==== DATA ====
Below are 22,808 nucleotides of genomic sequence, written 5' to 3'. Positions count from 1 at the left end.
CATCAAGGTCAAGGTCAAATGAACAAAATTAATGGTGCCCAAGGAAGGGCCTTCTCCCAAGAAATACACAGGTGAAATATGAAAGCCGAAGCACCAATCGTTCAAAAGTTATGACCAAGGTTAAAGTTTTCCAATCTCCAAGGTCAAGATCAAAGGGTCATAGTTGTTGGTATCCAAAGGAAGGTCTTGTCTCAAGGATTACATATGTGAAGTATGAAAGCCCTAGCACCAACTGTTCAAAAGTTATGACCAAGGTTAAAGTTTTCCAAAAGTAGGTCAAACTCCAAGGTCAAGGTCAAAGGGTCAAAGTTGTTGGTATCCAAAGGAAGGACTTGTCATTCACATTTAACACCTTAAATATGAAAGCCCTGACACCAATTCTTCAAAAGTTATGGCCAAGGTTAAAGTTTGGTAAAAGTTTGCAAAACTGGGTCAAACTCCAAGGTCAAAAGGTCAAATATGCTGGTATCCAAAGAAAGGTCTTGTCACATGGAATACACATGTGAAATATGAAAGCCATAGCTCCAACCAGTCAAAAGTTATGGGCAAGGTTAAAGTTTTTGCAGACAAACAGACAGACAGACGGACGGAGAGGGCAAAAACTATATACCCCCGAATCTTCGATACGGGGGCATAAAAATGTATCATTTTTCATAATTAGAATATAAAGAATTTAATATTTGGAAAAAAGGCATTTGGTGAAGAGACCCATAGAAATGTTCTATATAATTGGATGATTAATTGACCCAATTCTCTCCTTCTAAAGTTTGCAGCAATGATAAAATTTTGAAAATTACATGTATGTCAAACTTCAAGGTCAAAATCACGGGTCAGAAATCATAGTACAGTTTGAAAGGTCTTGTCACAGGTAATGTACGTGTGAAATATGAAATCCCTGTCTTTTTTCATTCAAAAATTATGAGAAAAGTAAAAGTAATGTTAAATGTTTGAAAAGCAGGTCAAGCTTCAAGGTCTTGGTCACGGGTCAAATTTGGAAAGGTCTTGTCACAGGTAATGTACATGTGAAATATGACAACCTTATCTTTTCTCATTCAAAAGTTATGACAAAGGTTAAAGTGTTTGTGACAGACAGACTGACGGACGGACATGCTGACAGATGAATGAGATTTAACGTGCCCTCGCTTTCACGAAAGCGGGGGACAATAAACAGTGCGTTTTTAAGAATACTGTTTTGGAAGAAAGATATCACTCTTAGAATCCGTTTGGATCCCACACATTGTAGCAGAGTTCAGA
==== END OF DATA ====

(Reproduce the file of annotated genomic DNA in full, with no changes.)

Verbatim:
Below are 22,808 nucleotides of genomic sequence, written 5' to 3'. Positions count from 1 at the left end.
CATCAAGGTCAAGGTCAAATGAACAAAATTAATGGTGCCCAAGGAAGGGCCTTCTCCCAAGAAATACACAGGTGAAATATGAAAGCCGAAGCACCAATCGTTCAAAAGTTATGACCAAGGTTAAAGTTTTCCAATCTCCAAGGTCAAGATCAAAGGGTCATAGTTGTTGGTATCCAAAGGAAGGTCTTGTCTCAAGGATTACATATGTGAAGTATGAAAGCCCTAGCACCAACTGTTCAAAAGTTATGACCAAGGTTAAAGTTTTCCAAAAGTAGGTCAAACTCCAAGGTCAAGGTCAAAGGGTCAAAGTTGTTGGTATCCAAAGGAAGGACTTGTCATTCACATTTAACACCTTAAATATGAAAGCCCTGACACCAATTCTTCAAAAGTTATGGCCAAGGTTAAAGTTTGGTAAAAGTTTGCAAAACTGGGTCAAACTCCAAGGTCAAAAGGTCAAATATGCTGGTATCCAAAGAAAGGTCTTGTCACATGGAATACACATGTGAAATATGAAAGCCATAGCTCCAACCAGTCAAAAGTTATGGGCAAGGTTAAAGTTTTTGCAGACAAACAGACAGACAGACGGACGGAGAGGGCAAAAACTATATACCCCCGAATCTTCGATACGGGGGCATAAAAATGTATCATTTTTCATAATTAGAATATAAAGAATTTAATATTTGGAAAAAAGGCATTTGGTGAAGAGACCCATAGAAATGTTCTATATAATTGGATGATTAATTGACCCAATTCTCTCCTTCTAAAGTTTGCAGCAATGATAAAATTTTGAAAATTACATGTATGTCAAACTTCAAGGTCAAAATCACGGGTCAGAAATCATAGTACAGTTTGAAAGGTCTTGTCACAGGTAATGTACGTGTGAAATATGAAATCCCTGTCTTTTTTCATTCAAAAATTATGAGAAAAGTAAAAGTAATGTTAAATGTTTGAAAAGCAGGTCAAGCTTCAAGGTCTTGGTCACGGGTCAAATTTGGAAAGGTCTTGTCACAGGTAATGTACATGTGAAATATGACAACCTTATCTTTTCTCATTCAAAAGTTATGACAAAGGTTAAAGTGTTTGTGACAGACAGACTGACGGACGGACATGCTGACAGATGAATGAGATTTAACGTGCCCTCGCTTTCACGAAAGCGGGGGACAATAAACAGTGCGTTTTTAAGAATACTGTTTTGGAAGAAAGATATCACTCTTAGAATCCGTTTGGATCCCACACATTGTAGCAGAGTTCAGA